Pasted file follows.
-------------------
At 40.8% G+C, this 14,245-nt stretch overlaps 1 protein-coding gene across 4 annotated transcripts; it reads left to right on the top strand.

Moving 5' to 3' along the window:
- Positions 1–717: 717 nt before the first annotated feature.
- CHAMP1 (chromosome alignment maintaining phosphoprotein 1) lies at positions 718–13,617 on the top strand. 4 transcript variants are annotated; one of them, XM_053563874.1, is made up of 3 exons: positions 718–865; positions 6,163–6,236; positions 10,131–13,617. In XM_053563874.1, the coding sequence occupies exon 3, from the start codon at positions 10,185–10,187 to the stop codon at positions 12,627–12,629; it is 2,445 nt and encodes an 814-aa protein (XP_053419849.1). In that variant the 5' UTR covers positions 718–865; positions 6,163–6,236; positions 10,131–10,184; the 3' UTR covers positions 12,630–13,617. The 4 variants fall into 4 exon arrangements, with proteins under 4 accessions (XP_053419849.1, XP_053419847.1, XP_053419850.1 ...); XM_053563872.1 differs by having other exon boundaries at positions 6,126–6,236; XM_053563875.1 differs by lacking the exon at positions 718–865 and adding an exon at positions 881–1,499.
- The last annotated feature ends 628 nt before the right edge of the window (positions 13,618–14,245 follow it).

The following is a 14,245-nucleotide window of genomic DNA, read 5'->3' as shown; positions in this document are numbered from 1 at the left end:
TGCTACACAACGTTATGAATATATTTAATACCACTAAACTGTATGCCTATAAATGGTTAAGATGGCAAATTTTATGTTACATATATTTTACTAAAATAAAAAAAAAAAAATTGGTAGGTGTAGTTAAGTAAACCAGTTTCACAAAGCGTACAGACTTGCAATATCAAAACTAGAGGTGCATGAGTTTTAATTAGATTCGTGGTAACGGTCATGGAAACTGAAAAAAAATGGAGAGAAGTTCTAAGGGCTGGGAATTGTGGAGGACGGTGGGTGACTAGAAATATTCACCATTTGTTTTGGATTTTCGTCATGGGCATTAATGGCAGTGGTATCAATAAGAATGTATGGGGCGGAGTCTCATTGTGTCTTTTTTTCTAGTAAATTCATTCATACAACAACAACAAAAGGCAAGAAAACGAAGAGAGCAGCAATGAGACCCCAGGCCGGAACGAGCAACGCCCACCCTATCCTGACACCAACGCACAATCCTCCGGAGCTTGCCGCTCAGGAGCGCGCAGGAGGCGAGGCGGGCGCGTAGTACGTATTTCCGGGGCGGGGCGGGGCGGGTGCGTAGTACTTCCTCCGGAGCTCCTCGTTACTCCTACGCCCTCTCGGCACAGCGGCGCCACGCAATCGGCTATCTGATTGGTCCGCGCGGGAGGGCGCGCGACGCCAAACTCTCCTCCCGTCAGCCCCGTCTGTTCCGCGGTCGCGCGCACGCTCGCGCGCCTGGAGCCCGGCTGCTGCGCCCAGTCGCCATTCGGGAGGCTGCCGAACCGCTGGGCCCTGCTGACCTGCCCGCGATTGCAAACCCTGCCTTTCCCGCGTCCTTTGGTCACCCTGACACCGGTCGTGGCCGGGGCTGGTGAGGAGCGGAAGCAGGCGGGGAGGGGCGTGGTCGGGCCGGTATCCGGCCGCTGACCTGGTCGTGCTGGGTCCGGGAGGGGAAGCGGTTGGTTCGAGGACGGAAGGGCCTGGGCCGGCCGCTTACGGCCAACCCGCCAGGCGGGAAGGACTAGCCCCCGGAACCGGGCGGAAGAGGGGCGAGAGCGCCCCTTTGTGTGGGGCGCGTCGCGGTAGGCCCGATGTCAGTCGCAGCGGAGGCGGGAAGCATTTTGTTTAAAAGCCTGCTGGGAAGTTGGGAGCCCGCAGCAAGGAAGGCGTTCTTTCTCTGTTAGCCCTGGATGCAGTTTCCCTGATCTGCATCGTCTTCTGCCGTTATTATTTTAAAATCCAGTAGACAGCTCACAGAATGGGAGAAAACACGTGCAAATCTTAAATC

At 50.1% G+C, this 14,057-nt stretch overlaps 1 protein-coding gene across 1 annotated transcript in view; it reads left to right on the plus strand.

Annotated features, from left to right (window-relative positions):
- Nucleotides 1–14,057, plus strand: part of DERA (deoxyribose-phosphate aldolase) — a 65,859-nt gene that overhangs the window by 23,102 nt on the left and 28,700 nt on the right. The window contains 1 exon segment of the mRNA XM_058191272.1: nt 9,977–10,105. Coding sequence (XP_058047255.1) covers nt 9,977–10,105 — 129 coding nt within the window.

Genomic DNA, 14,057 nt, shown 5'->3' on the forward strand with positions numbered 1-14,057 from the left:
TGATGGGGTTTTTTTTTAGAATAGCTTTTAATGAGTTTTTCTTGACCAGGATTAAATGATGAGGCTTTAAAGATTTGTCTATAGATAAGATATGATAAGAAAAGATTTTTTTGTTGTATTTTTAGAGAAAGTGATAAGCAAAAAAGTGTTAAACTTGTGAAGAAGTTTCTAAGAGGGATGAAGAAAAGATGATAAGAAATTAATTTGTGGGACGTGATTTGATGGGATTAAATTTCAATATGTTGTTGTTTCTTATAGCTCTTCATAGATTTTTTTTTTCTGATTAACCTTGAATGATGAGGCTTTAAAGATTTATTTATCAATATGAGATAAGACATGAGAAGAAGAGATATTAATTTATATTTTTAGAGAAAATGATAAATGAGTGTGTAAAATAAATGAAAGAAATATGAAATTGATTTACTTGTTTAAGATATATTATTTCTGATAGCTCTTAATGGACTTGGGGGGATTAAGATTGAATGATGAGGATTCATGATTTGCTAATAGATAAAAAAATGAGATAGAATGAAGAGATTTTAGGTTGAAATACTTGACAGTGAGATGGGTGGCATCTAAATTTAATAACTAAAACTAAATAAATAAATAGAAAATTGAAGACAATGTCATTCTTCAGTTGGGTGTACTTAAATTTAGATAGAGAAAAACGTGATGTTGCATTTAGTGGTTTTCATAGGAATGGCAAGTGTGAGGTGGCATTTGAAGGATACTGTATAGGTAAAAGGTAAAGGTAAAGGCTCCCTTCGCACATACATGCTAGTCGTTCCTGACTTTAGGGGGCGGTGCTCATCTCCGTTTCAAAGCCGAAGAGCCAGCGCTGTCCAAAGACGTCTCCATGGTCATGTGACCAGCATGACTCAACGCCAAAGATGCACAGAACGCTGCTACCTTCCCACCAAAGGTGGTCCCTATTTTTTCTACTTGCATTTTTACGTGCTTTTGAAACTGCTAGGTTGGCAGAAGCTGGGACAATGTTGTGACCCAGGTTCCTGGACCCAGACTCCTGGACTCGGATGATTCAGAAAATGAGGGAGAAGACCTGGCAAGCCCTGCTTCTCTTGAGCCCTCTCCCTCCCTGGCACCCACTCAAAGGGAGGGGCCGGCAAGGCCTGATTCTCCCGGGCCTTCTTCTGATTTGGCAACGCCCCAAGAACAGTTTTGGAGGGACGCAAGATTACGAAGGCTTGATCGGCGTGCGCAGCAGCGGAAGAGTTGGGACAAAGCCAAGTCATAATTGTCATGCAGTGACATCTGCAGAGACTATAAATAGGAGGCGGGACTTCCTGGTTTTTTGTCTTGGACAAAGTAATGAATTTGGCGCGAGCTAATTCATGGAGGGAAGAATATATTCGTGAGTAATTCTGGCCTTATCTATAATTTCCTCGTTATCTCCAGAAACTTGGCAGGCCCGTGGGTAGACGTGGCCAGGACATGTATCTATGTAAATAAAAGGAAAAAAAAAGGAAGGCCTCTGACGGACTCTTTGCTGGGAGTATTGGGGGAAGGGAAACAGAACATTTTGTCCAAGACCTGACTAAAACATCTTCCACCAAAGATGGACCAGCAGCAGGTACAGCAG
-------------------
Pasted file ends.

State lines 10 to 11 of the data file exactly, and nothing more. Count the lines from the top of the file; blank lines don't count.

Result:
- Nucleotides 1–14,057, plus strand: part of DERA (deoxyribose-phosphate aldolase) — a 65,859-nt gene that overhangs the window by 23,102 nt on the left and 28,700 nt on the right. The window contains 1 exon segment of the mRNA XM_058191272.1: nt 9,977–10,105. Coding sequence (XP_058047255.1) covers nt 9,977–10,105 — 129 coding nt within the window.

Genomic DNA, 14,057 nt, shown 5'->3' on the forward strand with positions numbered 1-14,057 from the left: